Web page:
One of the hardest things about representing a person charged with a crime in federal court is that the law is often changing. A decision that makes sense based on the law at the time, may not make sense later, if the law moves.
Fortunately, sometimes when the law changes, it changes for the better. And, sometimes when the law changes for the better, a person charged with a crime can benefit from it.
The Sixth Circuit provides a nice example of this in United States v. Cornell Smith.
Mr. Smith was charged with distributing more than a kilogram of crack cocaine. His lawyer negotiated a plea agreement for him under Federal Rule of Criminal Procedure 11(c)(1)(C).
Federal Rule of Criminal Procedure 11(c)(1)(C)
A plea under Rule 11(c)(1)(C) – commonly referred to as “C” plea by those who practice federal criminal law – binds the court at sentencing. Normally, a United States District Judge has complete discretion to impose a sentence up to the statutory maximum, or down to probation if there is no mandatory minimum.*
Under a C plea though, the parties agree either on a specific range or a specific sentence. The sentencing judge then has a choice – she can accept the agreed sentence or reject the plea entirely and the person can go to trial.
Some district court judges routinely reject C pleas because they feel that they encroach on their power too much. Some prosecutors routinely refuse to enter into them because they fear a reaction from the judge.
Mr. Smith’s C Plea
Mr. Smith’s C plea was to 15 years. Mr. Smith and the prosecutor attached to the plea agreement a sentencing worksheet that said that the guidelines range, as they calculated it, was 168 months to 210 months. Presumably, the guidelines worksheet was there to convince the sentencing court that the C plea should be accepted. In any event, it was a C plea to 15 years.
The presentence report, though, found that the guidelines range really should be 210 months to 262 months, because the United States Probation Officer who wrote the presentence report found that a guidelines enhancement applied that the parties thought should not have.**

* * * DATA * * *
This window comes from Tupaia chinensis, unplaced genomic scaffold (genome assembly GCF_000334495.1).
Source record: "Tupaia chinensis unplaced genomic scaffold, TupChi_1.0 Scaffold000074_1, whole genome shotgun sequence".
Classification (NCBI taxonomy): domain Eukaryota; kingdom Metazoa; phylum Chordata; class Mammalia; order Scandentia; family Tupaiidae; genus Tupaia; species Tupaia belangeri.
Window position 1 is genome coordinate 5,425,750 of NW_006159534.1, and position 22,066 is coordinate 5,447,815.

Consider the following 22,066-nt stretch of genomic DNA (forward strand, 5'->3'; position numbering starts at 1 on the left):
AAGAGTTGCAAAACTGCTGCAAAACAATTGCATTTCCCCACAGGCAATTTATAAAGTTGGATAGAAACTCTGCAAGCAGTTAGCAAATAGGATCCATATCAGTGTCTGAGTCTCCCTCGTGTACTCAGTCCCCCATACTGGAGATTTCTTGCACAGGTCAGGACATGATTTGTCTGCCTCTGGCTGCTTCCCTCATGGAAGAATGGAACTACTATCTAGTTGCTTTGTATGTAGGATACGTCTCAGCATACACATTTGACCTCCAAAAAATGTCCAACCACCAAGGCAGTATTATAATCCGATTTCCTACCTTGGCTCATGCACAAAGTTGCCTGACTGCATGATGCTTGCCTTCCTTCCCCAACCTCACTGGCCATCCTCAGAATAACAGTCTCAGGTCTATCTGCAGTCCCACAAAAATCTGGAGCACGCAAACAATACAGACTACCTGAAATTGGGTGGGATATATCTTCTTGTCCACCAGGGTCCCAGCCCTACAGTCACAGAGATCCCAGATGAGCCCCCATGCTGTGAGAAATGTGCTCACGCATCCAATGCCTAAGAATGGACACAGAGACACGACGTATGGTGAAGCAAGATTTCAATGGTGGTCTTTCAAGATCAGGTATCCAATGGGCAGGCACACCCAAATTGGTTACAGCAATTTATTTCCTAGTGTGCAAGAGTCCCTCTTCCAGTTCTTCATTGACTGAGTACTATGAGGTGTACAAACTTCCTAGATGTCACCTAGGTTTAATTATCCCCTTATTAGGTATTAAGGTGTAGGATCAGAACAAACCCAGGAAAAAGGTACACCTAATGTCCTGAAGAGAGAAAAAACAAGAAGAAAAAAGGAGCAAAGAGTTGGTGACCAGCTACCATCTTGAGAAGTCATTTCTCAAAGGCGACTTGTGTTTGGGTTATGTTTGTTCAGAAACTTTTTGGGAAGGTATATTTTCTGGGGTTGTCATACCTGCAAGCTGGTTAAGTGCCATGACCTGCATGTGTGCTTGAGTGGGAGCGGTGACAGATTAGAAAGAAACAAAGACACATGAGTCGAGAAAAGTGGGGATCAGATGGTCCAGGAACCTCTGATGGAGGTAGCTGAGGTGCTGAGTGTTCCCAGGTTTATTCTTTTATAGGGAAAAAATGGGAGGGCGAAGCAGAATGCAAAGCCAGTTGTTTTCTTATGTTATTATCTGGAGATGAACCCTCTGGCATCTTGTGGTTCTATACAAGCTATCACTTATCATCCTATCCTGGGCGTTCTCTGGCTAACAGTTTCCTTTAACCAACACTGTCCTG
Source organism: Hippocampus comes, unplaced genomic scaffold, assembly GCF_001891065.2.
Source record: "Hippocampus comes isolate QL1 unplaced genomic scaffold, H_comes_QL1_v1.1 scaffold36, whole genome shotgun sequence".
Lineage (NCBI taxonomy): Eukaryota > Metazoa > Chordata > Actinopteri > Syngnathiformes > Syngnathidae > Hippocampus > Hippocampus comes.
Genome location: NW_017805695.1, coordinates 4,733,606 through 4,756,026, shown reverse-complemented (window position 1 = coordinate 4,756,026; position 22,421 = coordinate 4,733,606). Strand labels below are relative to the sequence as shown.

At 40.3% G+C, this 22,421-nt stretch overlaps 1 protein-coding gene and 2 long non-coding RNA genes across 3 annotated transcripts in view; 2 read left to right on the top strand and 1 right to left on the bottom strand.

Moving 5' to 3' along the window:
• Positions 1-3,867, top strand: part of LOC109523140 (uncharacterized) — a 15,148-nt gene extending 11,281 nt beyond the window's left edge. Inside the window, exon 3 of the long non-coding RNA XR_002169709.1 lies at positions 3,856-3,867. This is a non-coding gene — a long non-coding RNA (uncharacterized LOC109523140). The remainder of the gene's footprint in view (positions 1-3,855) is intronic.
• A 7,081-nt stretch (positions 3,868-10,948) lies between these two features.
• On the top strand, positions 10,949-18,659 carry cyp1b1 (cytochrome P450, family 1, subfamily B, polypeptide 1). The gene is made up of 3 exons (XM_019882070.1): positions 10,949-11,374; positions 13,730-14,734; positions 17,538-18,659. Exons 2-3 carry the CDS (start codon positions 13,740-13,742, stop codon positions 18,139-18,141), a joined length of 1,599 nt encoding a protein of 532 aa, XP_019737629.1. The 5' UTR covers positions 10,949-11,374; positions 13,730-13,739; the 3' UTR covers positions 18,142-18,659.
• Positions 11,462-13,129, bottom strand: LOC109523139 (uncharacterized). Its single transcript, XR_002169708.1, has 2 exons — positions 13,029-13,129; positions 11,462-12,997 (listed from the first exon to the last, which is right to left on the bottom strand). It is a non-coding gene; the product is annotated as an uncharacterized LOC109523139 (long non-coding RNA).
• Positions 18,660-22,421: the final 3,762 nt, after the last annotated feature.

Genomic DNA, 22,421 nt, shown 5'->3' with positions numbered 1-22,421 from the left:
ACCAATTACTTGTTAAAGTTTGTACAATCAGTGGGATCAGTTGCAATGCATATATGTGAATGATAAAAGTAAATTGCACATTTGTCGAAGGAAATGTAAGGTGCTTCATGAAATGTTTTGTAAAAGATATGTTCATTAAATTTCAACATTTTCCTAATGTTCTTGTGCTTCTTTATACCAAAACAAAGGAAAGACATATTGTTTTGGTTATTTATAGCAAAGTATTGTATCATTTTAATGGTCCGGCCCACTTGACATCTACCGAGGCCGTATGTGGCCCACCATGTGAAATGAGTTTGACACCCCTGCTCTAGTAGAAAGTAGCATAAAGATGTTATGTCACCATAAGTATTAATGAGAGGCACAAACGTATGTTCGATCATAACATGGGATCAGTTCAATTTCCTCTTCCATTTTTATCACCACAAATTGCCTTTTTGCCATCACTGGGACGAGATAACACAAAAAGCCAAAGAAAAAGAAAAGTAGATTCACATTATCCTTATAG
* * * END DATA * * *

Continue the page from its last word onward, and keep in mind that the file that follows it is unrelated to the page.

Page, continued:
In response to this calculation, Mr. Smith’s attorney wrote to the Probation Officer that:
The Present Report as authored is a firm commitment to the mandatory guidelines. The guidelines are dead. United States v. Booker, 125 S. Ct. 738, 739 2005; United States v. Oliver, 397 F.3d 369 (6th Cir. 2005). [sic] declared the mandatory guidelines unconstitutional. The plea agreement entered into between the United States Attorneys Office [sic] and Defense Counsel was not based on the guidelines and therefore, there is no miscalculation by the attorneys. The plea agreement reached between the attorneys and their clients was based on the fact that a 15 year maximum sentence was sufficient and in the interests of justice. The Presentence Report failed to consider the validity and worthiness of the plea agreement entered into by the parties. The plea agreement was valid and in the interests of justice. Worshiping the dead mandatory guidelines gives honor to the deceased guidelines and gives them more weight and respect than the rulings of the United States Supreme Court and the Sixth Circuit Court of Appeals. The mandatory guidelines should be left in their crypt and not brought above ground level. (emphasis added)
It probably felt good to write.
The Court, in any event, accepted the C plea and sentenced Mr. Smith to 15 years in prison.